Author Carolyn Kirby reviews A Prince and A Spy by Rory Clements, the fifth novel in his Tom Wilde series of thrillers set before and during the Second World War.
When it comes to historical accuracy, Kate Atkinson says of her novel Transcription (2018) that the story was created through “…a wrenching apart of history followed by an imaginative reconstruction.” This technique is familiar to those of us who root our novels in real events but who also love to devise gripping fictional plots, and it is used to striking effect in Rory Clements’s new WWII thriller A Prince and A Spy.
The story told in A Prince and A Spy is woven around a little known but very real event, the crash in Scotland of a Sunderland flying boat on 25 August, 1942, which killed Prince George, Duke of Kent, the King’s brother. As is the way with high profile air disasters, the real reasons behind this flight and the cause of its crash became the subject of ongoing speculation.
Rory Clements gives his take on the ‘accident’ by building a complex structure of imagined wartime intrigue over the basic fact of the crash. Into this intrigue comes his regular fictional protagonist Tom Wilde, a Cambridge history professor and American spy, who is sent by the OSS (forerunner of the CIA) to investigate the crash site.
What follows is a highly satisfying adventure for spy thriller fans. Like the view from an ascending aeroplane, Tom’s perspective on the crash widens as the plot thickens. Soon, his investigation is taking in the secret links between European royals, the political tentacles of a public school’s secret society and the first inklings in the West of an unthinkable genocide that is taking place beyond the reach of Allied spy planes in eastern Europe.
Clements takes the reader on a fast-paced, ever-twisting journey, igniting suspicions about the many shady characters along the way. Is Harriet Hartwell, the moody yet courageous female agent really on the same side as Wilde? Is Walter Quayle, Wilde’s ‘queer’ MI6 minder to be trusted? Changing locations keep the reader absorbed too; from a blitzed London nightclub, to a snake-infested Swedish island, to a dreadful railway siding in Poland. The Fleet Street newspaper office is especially vivid, perhaps drawn from the author’s long career in journalism.
All the key narrative elements of the spy thriller are here: the speedboat chase, the cyanide capsule, the evil genius at the heart of the establishment. Readers of my own wartime novel will also spot a familiar trope in the suitcase full of evidence (although from a different context in When We Fall) that must be smuggled on to an illicit flight in order to expose a hidden atrocity to the world.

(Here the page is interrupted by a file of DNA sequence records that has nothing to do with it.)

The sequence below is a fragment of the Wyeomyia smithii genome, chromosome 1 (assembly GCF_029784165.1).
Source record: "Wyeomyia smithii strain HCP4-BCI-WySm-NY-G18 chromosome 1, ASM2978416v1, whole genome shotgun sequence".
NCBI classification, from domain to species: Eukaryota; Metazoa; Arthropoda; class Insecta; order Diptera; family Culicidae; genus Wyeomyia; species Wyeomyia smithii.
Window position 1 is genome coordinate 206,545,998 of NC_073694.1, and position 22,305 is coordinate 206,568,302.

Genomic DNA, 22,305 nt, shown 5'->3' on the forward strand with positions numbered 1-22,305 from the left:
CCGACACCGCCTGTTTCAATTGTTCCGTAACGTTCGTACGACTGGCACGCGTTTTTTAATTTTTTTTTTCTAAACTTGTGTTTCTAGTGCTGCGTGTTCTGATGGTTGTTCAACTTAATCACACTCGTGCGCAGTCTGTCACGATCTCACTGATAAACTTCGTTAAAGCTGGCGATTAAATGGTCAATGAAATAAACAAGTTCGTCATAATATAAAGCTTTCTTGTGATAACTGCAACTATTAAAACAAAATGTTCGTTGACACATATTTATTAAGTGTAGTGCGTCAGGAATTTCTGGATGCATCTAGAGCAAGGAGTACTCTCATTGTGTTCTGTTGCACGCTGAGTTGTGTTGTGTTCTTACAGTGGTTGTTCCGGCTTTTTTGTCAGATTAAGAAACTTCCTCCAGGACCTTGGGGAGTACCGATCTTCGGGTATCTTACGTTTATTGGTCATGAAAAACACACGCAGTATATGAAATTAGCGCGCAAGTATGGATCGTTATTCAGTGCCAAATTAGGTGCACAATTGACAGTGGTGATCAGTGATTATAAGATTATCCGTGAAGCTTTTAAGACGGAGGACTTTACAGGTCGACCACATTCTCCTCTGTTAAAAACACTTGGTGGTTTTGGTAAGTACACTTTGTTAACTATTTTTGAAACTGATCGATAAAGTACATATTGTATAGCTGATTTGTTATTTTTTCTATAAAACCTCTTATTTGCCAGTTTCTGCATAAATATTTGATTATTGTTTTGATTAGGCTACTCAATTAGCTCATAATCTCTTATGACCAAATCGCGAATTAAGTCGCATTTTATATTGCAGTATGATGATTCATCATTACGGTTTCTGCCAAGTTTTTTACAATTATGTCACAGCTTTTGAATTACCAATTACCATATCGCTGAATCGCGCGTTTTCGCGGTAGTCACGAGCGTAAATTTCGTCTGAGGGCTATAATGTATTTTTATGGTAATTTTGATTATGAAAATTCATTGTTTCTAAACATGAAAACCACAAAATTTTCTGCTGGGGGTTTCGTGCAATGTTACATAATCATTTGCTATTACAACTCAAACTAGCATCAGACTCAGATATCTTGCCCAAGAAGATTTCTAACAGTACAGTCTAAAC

The style of A Prince and A Spy corresponds with the era in which it is set. Wilde, a trained boxer as well as an academic, is a traditional hero: strong, clever and with an unfailing moral compass.
This is the fifth Tom Wilde novel and readers coming to it first may find some of the recurring characters thinly sketched. I was intrigued to know more about Tom’s ‘common-law wife’, Lydia, but the background to their unconventional relationship is to be found in the earlier books and not recapped here.
The novel’s blurring of fact and fiction means that each new character raises the question: ‘Are they real?’ Clements’s addendum, ‘What Happened To Them?’, provides some answers; but it omits a few bit players that I would have liked to know more about, like Adolf Eichmann and Princess Marina, the Duke of Kent’s widow. Also included at the end is an Author’s Note which gives a nod to the remarkable Jan Karski. Anyone seeking more historical background to the core theme of this thriller should read Karski’s 1944 memoir Story of a Secret State, which is an astonishing record of wartime horror and heroism.
Reality returns to the denouement of A Prince and a Spy with Churchill giving a moving explanation of why, when it comes to revealing the most dreadful of the Nazis’ crimes, the Allies in 1942 are powerless. “Churchill’s face took on its gravest attitude, the jowls dropped, even the cigar seemed to sag. Wilde was shocked to see tears in the man’s eyes.” This is an imagined scene, of course, but Churchill’s explanation has, like much else in this memorable thriller, the ring of truth.
The novel ends with a suitably dramatic and conclusive finale; but then on the final page a telephone call brings information that adds a new and unresolved strand to the mystery. Tom Wilde will most certainly be back, and I can’t wait!
Carolyn Kirby’s first novel The Conviction of Cora Burns was long-listed for the HWA Debut Crown Awards 2019. Her latest novel, When We Fall, is a thriller about women pilots and Polish resistance fighters in WW2.
She has written about the background to her novels for Historia:
Fifty years of fake news; the cover-up of the Katyn Massacre (about When We Fall)
‘Paedo Hunter Turns Prey!’ The ironic fate of the father of tabloid journalism (about The Conviction of Cora Burns)
Read Carolyn’s interview with the historian Clare Mulley about the wartime SOE agent Krystyna Skarbek, who was the subject of Clare’s bestselling 2012 biography The Spy Who Loved.
The Duke of Kent shakes hands with a BOAC pilot as he prepares to board Consolidated Liberator Mark I, AM261, of Ferry Command, photograph CH 3161 from the collections of the Imperial War Museums: via Wikimedia